Peter Pan was a childhood hero of mine. Like him, I had no interest in growing up. I looked at the adults around me and thought, “no way is that ever going to be me.”
I was not going to get up each morning to go to a job I hated. I would never drink a martini with disgusting green olives that looked like lizard eyeballs skewered on toothpicks, watch the news, get caught up in boring British dramas on public television, wear clothes you had to dry clean, or, God forbid, play bridge. Whenever it was brought up, I proudly announced that there was no way I would ever get married. And babies. Echh. They pooped and spit up and were pretty useless all around.
Most kids I knew couldn’t wait to grow up: they played house and talked about who they would marry, the car they would drive, what they’d name their kids. Me, I was determined to hide out in the enchanted forest behind our house for the rest of my life, living in the trees, eating roots and berries and bathing in the brook. I’d weave my own clothes out of grass and weeds. I’d learn to speak the language of birds and squirrels.
Then one day I woke up and looked around to see I was in a house, not an enchanted forest. And I was a grown up. I don’t know when the exact moment of realization was. I don’t think there was one. The whole thing was too gradual – more like running over a series of speed bumps than some daredevil jump off a cliff into adulthood.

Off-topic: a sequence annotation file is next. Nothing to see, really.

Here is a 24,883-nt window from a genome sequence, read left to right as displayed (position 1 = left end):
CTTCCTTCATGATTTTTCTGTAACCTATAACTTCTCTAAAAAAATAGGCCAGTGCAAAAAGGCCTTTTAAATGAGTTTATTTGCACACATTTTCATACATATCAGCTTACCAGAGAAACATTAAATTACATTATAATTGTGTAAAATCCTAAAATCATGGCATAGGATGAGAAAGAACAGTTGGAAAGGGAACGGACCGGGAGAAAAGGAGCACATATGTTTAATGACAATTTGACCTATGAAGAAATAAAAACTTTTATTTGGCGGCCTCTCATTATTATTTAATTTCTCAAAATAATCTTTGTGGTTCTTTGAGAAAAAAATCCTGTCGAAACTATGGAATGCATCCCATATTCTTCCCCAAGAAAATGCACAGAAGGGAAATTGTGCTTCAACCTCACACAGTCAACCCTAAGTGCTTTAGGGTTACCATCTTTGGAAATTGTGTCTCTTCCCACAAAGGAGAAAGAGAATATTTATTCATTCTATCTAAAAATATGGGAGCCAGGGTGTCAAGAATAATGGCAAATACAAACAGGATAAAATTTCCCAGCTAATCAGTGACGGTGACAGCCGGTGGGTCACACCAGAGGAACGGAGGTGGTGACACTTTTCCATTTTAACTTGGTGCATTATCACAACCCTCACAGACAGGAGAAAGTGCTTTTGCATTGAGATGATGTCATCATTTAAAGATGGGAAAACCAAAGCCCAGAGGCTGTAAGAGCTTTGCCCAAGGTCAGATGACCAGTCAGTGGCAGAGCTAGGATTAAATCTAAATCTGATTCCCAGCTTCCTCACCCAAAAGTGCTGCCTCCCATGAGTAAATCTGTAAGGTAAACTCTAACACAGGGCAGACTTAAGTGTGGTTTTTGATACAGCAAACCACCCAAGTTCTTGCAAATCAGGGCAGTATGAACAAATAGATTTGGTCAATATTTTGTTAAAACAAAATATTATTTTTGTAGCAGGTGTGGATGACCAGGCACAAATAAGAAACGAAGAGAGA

No, I don’t play bridge, but that’s because I’m lousy at card games and just don’t have the right sort of mind to learn. And instead of finding a nice man to settle down with, the love of my life is a woman. I have a daughter. I listen to public radio. I love martinis (olives and all). I’m mostly a jeans and t-shirt gal, but I do have a few dry clean only items in my closet. I pay bills. I vote. If that wild girl who wanted to live in the woods forever took a look at my life, she’d think it was pretty boring. But I’d beg her to look a little closer. I’d show her that I have a job I love. A job where I get to stay in my pajamas all day, eating peanut butter and banana sandwiches and making up stories. The wild woods girl would love that. Then I’d tell her that Peter Pan is in the book I’m working on now (for real!). And maybe I’d read her a little of the new novel, just to prove that I haven’t become a total grown up sell-out; to prove that I remember that imaginative kid who wanted to stay in the enchanted forest forever and that she’s there when I write each and every story. And that even though we grow up, we can still remember the way back: Second star to right, straight on till morning…
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